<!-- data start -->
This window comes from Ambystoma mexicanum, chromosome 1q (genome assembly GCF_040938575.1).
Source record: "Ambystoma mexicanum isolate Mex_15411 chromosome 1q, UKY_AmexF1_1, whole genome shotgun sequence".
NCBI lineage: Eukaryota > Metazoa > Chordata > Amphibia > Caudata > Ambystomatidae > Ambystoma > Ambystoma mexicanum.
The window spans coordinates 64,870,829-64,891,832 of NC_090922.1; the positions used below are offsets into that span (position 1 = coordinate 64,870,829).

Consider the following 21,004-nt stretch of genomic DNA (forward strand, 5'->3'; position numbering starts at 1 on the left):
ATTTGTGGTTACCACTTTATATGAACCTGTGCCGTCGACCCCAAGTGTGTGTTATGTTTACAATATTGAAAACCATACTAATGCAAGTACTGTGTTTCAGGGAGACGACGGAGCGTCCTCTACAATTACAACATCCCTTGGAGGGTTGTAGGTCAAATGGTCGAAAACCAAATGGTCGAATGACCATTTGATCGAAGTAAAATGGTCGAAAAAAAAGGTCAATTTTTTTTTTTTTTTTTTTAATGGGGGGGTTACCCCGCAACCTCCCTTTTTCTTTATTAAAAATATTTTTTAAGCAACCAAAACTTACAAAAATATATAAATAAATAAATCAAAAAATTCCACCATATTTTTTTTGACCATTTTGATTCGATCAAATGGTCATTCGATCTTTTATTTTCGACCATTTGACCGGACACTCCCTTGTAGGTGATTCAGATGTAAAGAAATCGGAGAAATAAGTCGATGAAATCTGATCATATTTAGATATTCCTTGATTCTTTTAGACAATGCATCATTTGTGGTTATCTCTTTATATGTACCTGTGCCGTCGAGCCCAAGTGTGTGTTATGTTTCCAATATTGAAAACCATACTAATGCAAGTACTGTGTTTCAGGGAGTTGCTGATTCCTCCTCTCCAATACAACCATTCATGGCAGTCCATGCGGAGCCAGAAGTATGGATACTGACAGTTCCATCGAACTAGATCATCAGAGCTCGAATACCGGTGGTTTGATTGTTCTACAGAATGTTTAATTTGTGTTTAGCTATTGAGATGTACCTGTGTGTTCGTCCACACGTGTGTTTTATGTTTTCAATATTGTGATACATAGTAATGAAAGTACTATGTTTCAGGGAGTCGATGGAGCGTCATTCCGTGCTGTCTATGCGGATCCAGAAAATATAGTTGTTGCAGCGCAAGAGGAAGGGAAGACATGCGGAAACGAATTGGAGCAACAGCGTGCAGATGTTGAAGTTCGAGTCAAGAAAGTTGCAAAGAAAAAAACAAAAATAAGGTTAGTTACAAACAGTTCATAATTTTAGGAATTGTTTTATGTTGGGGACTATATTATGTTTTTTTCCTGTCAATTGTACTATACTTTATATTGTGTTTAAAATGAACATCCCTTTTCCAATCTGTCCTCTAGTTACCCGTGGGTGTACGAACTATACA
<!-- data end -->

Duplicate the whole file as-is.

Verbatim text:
This window comes from Ambystoma mexicanum, chromosome 1q (genome assembly GCF_040938575.1).
Source record: "Ambystoma mexicanum isolate Mex_15411 chromosome 1q, UKY_AmexF1_1, whole genome shotgun sequence".
NCBI lineage: Eukaryota > Metazoa > Chordata > Amphibia > Caudata > Ambystomatidae > Ambystoma > Ambystoma mexicanum.
The window spans coordinates 64,870,829-64,891,832 of NC_090922.1; the positions used below are offsets into that span (position 1 = coordinate 64,870,829).

Consider the following 21,004-nt stretch of genomic DNA (forward strand, 5'->3'; position numbering starts at 1 on the left):
ATTTGTGGTTACCACTTTATATGAACCTGTGCCGTCGACCCCAAGTGTGTGTTATGTTTACAATATTGAAAACCATACTAATGCAAGTACTGTGTTTCAGGGAGACGACGGAGCGTCCTCTACAATTACAACATCCCTTGGAGGGTTGTAGGTCAAATGGTCGAAAACCAAATGGTCGAATGACCATTTGATCGAAGTAAAATGGTCGAAAAAAAAGGTCAATTTTTTTTTTTTTTTTTTTAATGGGGGGGTTACCCCGCAACCTCCCTTTTTCTTTATTAAAAATATTTTTTAAGCAACCAAAACTTACAAAAATATATAAATAAATAAATCAAAAAATTCCACCATATTTTTTTTGACCATTTTGATTCGATCAAATGGTCATTCGATCTTTTATTTTCGACCATTTGACCGGACACTCCCTTGTAGGTGATTCAGATGTAAAGAAATCGGAGAAATAAGTCGATGAAATCTGATCATATTTAGATATTCCTTGATTCTTTTAGACAATGCATCATTTGTGGTTATCTCTTTATATGTACCTGTGCCGTCGAGCCCAAGTGTGTGTTATGTTTCCAATATTGAAAACCATACTAATGCAAGTACTGTGTTTCAGGGAGTTGCTGATTCCTCCTCTCCAATACAACCATTCATGGCAGTCCATGCGGAGCCAGAAGTATGGATACTGACAGTTCCATCGAACTAGATCATCAGAGCTCGAATACCGGTGGTTTGATTGTTCTACAGAATGTTTAATTTGTGTTTAGCTATTGAGATGTACCTGTGTGTTCGTCCACACGTGTGTTTTATGTTTTCAATATTGTGATACATAGTAATGAAAGTACTATGTTTCAGGGAGTCGATGGAGCGTCATTCCGTGCTGTCTATGCGGATCCAGAAAATATAGTTGTTGCAGCGCAAGAGGAAGGGAAGACATGCGGAAACGAATTGGAGCAACAGCGTGCAGATGTTGAAGTTCGAGTCAAGAAAGTTGCAAAGAAAAAAACAAAAATAAGGTTAGTTACAAACAGTTCATAATTTTAGGAATTGTTTTATGTTGGGGACTATATTATGTTTTTTTCCTGTCAATTGTACTATACTTTATATTGTGTTTAAAATGAACATCCCTTTTCCAATCTGTCCTCTAGTTACCCGTGGGTGTACGAACTATACA